Oregon Legislature Heads into Special Session
Coping with COVID-19 and police accountability are the two key reasons Governor Kate Brown is convening the special session.
In the summers that follow typical “short sessions” in the Oregon legislature, elected officials can generally count on some down time for a vacation and can spend quality time with their constituents.
Perhaps not so this summer — this is no ordinary year.
COVID-19 dealt blunt force trauma to public health, the economy, and to the state budget. The death of George Floyd at the hands of Minneapolis police raised an unprecedented call for social justice and police accountability that’s been heard in every state.
Those are the two key reasons Oregon Governor Kate Brown is convening a special session of the legislature, beginning June. 24.
“Several pandemic-related policies that I have implemented via executive order, including the temporary eviction moratorium and protecting CARES Act payments from garnishment, should be codified in statute,” Brown said. “And the public’s call for significant police reform is too urgent to wait until the next regular session.”
Many issues of importance to credit unions will be discussed.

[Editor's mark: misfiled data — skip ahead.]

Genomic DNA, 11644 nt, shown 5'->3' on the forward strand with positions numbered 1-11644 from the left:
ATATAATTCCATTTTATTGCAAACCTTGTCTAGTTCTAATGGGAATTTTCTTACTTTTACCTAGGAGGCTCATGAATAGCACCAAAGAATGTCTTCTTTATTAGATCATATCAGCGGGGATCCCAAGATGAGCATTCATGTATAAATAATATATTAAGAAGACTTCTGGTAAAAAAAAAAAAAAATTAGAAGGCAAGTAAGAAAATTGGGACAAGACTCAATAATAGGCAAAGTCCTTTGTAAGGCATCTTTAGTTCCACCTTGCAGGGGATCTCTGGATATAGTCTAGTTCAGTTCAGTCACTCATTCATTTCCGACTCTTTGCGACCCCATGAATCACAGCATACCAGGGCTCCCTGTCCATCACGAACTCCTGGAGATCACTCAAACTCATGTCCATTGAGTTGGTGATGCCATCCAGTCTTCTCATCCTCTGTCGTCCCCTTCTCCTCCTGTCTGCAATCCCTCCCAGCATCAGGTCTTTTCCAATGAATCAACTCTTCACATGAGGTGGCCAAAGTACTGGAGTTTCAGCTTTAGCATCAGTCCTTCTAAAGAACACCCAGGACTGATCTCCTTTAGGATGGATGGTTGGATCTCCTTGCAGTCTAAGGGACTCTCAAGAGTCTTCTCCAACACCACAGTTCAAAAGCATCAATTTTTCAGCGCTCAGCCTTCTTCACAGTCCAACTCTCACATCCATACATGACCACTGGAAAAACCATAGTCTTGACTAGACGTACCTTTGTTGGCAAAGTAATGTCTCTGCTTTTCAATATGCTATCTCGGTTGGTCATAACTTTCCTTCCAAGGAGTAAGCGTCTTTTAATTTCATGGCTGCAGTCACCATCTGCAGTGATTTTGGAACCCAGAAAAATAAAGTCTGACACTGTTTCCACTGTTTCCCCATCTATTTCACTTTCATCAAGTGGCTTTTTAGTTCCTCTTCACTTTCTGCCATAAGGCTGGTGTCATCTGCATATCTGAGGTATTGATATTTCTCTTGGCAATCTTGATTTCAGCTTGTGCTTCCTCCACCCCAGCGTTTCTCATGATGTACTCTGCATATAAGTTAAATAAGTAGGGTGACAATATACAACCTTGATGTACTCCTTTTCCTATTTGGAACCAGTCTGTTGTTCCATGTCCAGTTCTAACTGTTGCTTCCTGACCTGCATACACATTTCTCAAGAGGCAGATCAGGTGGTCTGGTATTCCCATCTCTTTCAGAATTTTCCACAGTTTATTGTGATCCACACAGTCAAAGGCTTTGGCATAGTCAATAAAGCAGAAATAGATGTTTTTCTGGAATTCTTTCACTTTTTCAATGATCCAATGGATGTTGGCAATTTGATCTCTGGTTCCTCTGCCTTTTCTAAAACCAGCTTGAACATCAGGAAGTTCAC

“The Northwest Credit Union Association has been in regular contact with legislators and with the Governor’s team to provide input on concepts such as eviction and foreclosure protections, protections from garnishment for CARES Act payments, and remote notarization,” said Pamela Leavitt, Policy Advisor, Oregon State Advocacy and Grassroots.
Remote online notarization could benefit credit unions and their members. It allows notaries to electronically and remotely notarize documents, providing a tamper-proof electronic version of the document. It also would eliminate physical distancing concerns for consumers and would eliminate the need for rural residents to travel.
The Washington legislature passed remote online notarization legislation last year, with an effective date of Oct. 1, 2020. However, because it’s such a relevant tool amid the pandemic, Governor Jay Inslee issued a proclamation allowing it to be used before the effective date, and the state Department of Labor issued emergency rules. Similarly, in Idaho, the legislature passed a remote notarization bill this year, and temporary rules are in place allowing for it’s use before the law officially takes effect.
COVID-19 is expected to deliver a $3 billion shortfall to Oregon state budget. Brown has not specifically put the state budget on the consideration list for this special session, as she expects Congress to pass another federal relief package.
Brown said it would make more sense to address the budget issues once it’s clear whether state governments will receive aid from the federal government. A special session to address the budget could be called later in the summer.
NWCUA will monitor all budget-related actions on how the legislature addresses the shortfall. More information in the budget reductions the governor has proposed can be found here.
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